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Multi-step inequalities on a number line

There are many forms of multi-step inequalities, but they all can be reduced to a few simple forms, so we’ll start with examples and learn along the way.

We must remember how we solve equations:

It is valid:\forall a, b, c

  • if a<b, then \forall c\in \mathbb{R}:

a+c<b+c                                                   (1)

  • if a<b, then \forall c\in \mathbb{R}:

a \cdot c<b \cdot c                                 (2)

  •  if a<b and b<c

a<c                                                            (3)

Example 1: Solve inequality and present it graphically:

2x - 1 > x + 3

Now we have our variable x on both sides. First we add what we can. That means, free numbers with free numbers, and numbers with x.
Free numbers (variables) cannot be added with numbers with x simply because you don’t know what your variable x is (can’t mix apples and oranges).

So the x on the right side comes to the left from the inequality sign, and -1 goes from left to the right (both of them have to change their sign!). And then we have:

2x - x > 3 + 1

x > 4
From here, all is familiar: we use the number line, check out our solutions and write them down in the form of a interval.

x \in <4, +\infty>

Example 2: Solve multi-step inequality and present it graphically:

5(x - 1) > 2(x + 2)

First we multiply by 5 and 2 “to get rid of the braces”. By doing that we get:

5x - 5 > 2x + 4  /+(5-2x)

From this point, you just repeat the steps from Example 1.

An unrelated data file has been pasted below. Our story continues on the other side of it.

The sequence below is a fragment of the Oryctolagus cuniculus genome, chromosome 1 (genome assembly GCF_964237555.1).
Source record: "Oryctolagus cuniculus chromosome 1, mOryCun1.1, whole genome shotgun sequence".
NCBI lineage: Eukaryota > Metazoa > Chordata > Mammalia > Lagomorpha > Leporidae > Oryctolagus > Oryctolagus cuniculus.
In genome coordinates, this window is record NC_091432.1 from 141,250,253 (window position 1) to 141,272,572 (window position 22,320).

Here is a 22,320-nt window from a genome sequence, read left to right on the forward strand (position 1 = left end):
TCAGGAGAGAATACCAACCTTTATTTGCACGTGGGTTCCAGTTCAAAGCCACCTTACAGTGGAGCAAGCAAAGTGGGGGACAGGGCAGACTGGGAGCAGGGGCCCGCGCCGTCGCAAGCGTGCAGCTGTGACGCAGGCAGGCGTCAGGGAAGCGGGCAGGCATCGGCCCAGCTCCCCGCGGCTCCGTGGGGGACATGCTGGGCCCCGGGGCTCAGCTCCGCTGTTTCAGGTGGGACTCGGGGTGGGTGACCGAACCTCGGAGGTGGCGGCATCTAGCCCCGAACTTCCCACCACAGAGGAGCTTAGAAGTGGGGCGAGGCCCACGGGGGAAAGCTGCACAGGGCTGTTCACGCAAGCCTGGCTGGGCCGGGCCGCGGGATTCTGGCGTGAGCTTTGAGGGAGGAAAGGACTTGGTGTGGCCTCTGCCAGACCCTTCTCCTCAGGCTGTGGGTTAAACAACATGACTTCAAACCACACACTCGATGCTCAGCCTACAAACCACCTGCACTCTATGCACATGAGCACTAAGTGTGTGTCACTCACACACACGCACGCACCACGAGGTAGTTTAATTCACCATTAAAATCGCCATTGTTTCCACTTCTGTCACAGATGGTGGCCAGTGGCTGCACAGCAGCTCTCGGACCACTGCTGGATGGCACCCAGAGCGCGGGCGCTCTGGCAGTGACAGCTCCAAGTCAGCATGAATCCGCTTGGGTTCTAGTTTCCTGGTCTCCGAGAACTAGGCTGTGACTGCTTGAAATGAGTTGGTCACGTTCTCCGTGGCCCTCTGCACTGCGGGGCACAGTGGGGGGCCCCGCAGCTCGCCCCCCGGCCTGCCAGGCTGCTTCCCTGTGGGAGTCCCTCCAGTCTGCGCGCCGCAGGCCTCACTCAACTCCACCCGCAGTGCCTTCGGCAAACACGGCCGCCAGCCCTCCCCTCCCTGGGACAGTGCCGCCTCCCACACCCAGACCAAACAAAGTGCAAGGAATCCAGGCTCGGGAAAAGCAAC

5x - 2x > 4 + 5

3x > 9 /: 3
(3 > 0 inequality remains the same)

x > 3

x \in <3, +\infty>

Of course things can be made a bit more complicated with fractions, so let’s do that.

Example 3: Solve inequality and present it graphically:

\frac{(-x)}{2} \ge  \frac{(5x)}{4}

First step is to look at it and see if there is x in the denominators. If it is not, it is safe to multiply (just be careful about signs). Common denominator of these two fractions is number 4, so we’ll multiply whole inequality by 4.

\frac{(-x)}{2} \ge  \frac{(5x)}{4} /\cdot 4

- 2x \ge  5x  /+(-5x)
- 2x - 5x \ge  0 

- 7x \ge  0 /(-7) 
- 7 < 0
x \le 0

We got our variable x, now just remains to present it graphically.

x \le 0

There is one more complication that may occur. That is finding x in your denominator. As you know, you cannot divide with zero. Since there is a possibility that in your calculation you include that zero, that is a big mistake. So the first thing you do, when you see that kind of a task, is that you take care of the denominators, i.e. to exclude things that cannot be.

Let’s see it on a Example 4:

\frac{2}{x} \ge  1

(your first instinct here would be to multiply whole inequality with x to get 2 \ge  x, but you have to be careful, first, you have to exclude cases where you divide by zero. Here you have to set the condition that x must not be 0, because if x = 0, you have 2:0, and that can’t happen) So your condition is that x \not= 0.
And now you can multiply!

\frac{2}{x} \ge  1 / \cdot x
Now we see another thing that may be a problem.
How do we treat our inequality sign? Is variable x greater or lesser than zero? He can be both as far as we know. So we’ll divide this into two cases.



x < 0: (the inequality sign changes)

2 \le x
x \ge  2
x \in [2, +\infty >


x > 0: (the inequality sign remains the same)

2 \ge  x
x \le 2
x \in <-\infty, 2 ]
(Note that 0 is a part of this interval and must be excluded)


This is how we write it then: x \in <-\infty, 2 ] \backslash 0.

On the number line it would look like this:

From the picture we can conclude that our solution is whole set of real numbers, just without zero.
We write that like this: x \in \mathbb{R} \backslash 0.

Example 5:

\frac{x}{3} \le \frac{5}{4} / \cdot (3)

x \le \frac{15}{4}

\frac{15}{4}= 3 \frac{3}{4}


Example 6:

0.3x - \frac{14}{5} \le - 2.8

0.3x - \frac{14}{5} \le \frac{28}{10}

0.3x \le \frac{14}{5} - \frac{14}{5}

0.3x \le 0 / : 0.3

x \le 0

x \in <-\infty, 0 ]


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